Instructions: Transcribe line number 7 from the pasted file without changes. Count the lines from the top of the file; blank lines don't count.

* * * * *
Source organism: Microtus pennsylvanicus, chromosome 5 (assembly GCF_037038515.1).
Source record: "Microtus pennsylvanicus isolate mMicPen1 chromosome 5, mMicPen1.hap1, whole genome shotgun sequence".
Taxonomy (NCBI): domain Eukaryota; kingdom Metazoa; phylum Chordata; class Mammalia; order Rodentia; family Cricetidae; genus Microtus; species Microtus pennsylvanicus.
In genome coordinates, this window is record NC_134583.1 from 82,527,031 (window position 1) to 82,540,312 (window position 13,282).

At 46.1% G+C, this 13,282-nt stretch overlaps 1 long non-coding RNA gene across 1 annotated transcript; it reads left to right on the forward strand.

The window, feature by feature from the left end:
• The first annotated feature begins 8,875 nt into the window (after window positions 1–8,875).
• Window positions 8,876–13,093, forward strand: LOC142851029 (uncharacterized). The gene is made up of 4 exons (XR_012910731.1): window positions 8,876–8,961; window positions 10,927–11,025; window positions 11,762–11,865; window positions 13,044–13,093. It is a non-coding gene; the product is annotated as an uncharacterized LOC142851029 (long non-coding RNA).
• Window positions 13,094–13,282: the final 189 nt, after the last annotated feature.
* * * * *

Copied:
• The first annotated feature begins 8,875 nt into the window (after window positions 1–8,875).